February 11, 2014
A Few Miracles in the Land of Surgery
I'm typing this just 14 hours after my latest surgery, the fourth in a series following the accident that took place three years ago and shattered my femur. This time, the focus was on repairing the inside of the knee, which, after getting the leg bones all lined back up, just wasn't doing the job it should have been. Turns out there was a bit of damage hiding inside the knee, masked for a while by the other complications.
We weren't looking forward to this because several things made preparation difficult. Well, who really looks forward to surgery, anyway, right? Except this one seemed like it may be the one to get me back to as close to 100% as possible--back to jogging, to walking up and down stairs like a normal person, to going through a normal day's worth of walking without having to prop the leg up and "deal with it" by afternoon. So in a way, I was looking forward to it.
Then the a/c in our car died. That was a must-fix before making the trip, which took us a bit over 6 hours getting here, all in well-over 100 degree heat. Yep, gotta have a/c.
Then I ran over something and we had to buy a new tire, as I mentioned in that last post.
Then I found out insurance didn't want to cover this surgery. Their words? "We have to keep our expenses down. We can't just pay for every surgery that comes along." I asked why they chose a very specific type of knee surgery and left all others out. "Well, like we said, to keep our costs down." So you randomly picked THIS one, then? Yes, they told me. I was a bit frustrated. I called the surgeon, and he said there was no way he could call the surgery a meniscus repair--the random one the insurance DOES cover--because in his professional opinion, it didn't behave like that. So we made the decision to go ahead with surgery anyway.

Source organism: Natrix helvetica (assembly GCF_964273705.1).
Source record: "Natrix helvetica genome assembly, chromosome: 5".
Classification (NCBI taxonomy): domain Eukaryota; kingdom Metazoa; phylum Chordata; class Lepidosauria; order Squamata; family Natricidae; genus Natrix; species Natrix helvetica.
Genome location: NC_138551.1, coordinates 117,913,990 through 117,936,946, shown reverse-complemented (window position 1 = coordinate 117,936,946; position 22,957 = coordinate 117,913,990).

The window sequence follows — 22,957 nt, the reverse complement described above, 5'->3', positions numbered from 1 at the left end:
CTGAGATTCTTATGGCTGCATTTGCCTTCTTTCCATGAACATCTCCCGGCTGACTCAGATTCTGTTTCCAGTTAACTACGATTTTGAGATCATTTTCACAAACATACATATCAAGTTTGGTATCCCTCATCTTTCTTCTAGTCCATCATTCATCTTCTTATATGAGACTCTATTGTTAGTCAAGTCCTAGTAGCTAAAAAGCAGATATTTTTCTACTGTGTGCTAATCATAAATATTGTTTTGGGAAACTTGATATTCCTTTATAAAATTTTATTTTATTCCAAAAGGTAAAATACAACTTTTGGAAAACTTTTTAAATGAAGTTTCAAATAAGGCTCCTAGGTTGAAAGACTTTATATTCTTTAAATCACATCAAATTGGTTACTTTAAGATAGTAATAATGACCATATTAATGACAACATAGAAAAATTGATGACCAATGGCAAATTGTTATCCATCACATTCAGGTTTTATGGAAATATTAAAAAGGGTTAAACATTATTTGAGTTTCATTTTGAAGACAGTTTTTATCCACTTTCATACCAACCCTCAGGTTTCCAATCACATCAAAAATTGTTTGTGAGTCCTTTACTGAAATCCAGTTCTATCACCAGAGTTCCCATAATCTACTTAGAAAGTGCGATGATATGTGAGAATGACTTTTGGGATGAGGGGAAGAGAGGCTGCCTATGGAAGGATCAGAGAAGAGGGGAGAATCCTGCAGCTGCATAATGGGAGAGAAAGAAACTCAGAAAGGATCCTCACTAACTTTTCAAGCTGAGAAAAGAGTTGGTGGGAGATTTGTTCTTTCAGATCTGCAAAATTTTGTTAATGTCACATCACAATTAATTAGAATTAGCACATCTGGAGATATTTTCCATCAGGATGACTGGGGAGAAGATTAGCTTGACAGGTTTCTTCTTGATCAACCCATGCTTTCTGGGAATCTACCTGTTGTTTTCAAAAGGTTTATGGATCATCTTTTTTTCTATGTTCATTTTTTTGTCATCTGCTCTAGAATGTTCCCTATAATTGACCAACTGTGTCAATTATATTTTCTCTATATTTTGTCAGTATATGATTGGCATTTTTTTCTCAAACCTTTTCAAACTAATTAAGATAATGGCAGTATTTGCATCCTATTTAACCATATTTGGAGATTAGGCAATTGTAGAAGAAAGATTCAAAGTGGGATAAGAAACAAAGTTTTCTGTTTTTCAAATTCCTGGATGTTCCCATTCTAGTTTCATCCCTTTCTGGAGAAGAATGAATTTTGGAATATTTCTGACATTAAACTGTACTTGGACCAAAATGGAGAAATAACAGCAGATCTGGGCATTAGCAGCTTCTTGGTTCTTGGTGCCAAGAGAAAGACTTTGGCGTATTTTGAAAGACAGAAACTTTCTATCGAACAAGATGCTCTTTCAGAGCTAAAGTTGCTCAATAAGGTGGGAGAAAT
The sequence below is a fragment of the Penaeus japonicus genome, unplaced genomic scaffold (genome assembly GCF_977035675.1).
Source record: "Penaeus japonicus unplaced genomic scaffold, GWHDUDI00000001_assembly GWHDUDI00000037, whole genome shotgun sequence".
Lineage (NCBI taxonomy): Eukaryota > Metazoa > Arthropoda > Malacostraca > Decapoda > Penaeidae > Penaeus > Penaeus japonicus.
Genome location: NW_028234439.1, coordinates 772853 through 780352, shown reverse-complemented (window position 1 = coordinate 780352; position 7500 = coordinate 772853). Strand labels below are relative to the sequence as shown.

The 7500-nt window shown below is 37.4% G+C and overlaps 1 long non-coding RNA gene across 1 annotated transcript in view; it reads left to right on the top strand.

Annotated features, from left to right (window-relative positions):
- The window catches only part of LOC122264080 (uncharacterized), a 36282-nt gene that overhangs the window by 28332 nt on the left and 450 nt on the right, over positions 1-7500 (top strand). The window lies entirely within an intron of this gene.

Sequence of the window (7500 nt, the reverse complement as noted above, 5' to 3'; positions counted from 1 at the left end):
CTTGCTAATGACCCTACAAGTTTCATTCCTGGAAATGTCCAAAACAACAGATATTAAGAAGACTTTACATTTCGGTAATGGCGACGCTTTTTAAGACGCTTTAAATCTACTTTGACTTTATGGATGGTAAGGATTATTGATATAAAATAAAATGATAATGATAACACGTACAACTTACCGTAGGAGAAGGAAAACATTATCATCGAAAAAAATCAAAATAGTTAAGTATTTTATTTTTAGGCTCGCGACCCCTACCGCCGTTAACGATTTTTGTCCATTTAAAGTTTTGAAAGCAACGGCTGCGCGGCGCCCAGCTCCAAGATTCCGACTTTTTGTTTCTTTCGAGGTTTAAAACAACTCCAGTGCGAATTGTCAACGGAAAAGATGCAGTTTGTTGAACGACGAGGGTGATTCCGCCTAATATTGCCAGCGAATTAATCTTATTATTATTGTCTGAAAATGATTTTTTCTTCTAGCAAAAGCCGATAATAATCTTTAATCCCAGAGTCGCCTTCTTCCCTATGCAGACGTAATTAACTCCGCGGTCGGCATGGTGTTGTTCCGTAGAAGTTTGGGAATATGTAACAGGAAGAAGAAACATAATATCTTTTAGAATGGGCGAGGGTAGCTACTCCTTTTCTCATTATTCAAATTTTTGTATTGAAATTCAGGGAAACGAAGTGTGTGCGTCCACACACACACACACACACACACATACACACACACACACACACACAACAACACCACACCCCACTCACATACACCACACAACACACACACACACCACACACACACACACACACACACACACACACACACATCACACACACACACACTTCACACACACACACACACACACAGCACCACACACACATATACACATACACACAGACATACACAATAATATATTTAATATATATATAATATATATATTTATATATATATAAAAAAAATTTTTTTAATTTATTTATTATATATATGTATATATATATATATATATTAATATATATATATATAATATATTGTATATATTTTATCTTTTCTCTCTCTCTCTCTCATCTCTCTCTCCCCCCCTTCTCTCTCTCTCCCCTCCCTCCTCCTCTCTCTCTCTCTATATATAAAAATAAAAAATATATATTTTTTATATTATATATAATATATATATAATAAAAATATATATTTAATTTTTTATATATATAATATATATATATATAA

The doctor said I'd stay overnight in the hospital, then a few days in town, then see him one more time before leaving for the weekend. If I was lucky, I'd get in just in time to change clothes and get to my Friday afternoon class, which I really couldn't miss this time.
Because it's high tourist season (vacation + the huge festival of Carnaval in our town), it wasn't safe to leave our apartment unattended, nor could we find someone free to take care of our dog for those days we'd need to be gone. In the end, we reluctantly made the difficult decision to leave Camille there in our apartment with a couple of older gals from church, a deadbolt lock, and some pretty firm instructions, so that they could babysit the place and the dog. Not easy for this self-proclaimed over-protective mom to do, even if Camille just turned 17.
So the car got out of the shop the day before we left for our big trip, and the mission guest house that was full got an opening just in time for us to stay here. That saved us a fortune and put us in a safe, walled complex full of other missionaries, which meant that Caroline was able to spend the day there rather than accompany us to the hospital just before 5 AM.
I went for my pretests and found a way to also have a lot of other tests (those that folks at my age should be doing yearly anyway but never quite get done) all the same day. It was quite the tour of exam rooms, needles, and specialized medical equipment, but it felt great to knock those things of my to-do list.
|Getting wheeled to the OR in the wee hours|
After a couple hours of napping back in the room, the doctor came by to tell me that the type of repairs he did meant that I can put as much weight on my leg as I can tolerate. I was already planning on dangling that thing in the air for a month or so, and came prepped with crutches. Now I only use them when I need, which is a HUGE relief to everyone in the family! WOO HOO again!
Since I got right up and walked around the room a bit after lunch, the doctor said I was doing well enough to leave. So rather than spend the night in the hospital, I came back to the guest house, where Caroline was waiting for us. The doctor said I'd need to come back (giant hassle) next week to get the stitches out, but I told him I'd take those out myself, since I'd done that for the previous three surgeries without any problem. "Okay," he conceded, "but in two weeks you have to come back for an injection, and it goes in the joint, so I have to do that one!" Deal.
Tomorrow I head back to our Paraguayan home and to our very responsible but worried over daughter, days earlier than expected and with a whole lot more time to rest up before class Friday. WOO HOO all over again!
To say that I'm thrilled with how this has turned out is a huge understatement, but I know that there are people all over the world praying for me. Thank you all for your thoughtfulness in taking our needs to the Father, and please rejoice with us for the extra special ways He's met those needs today.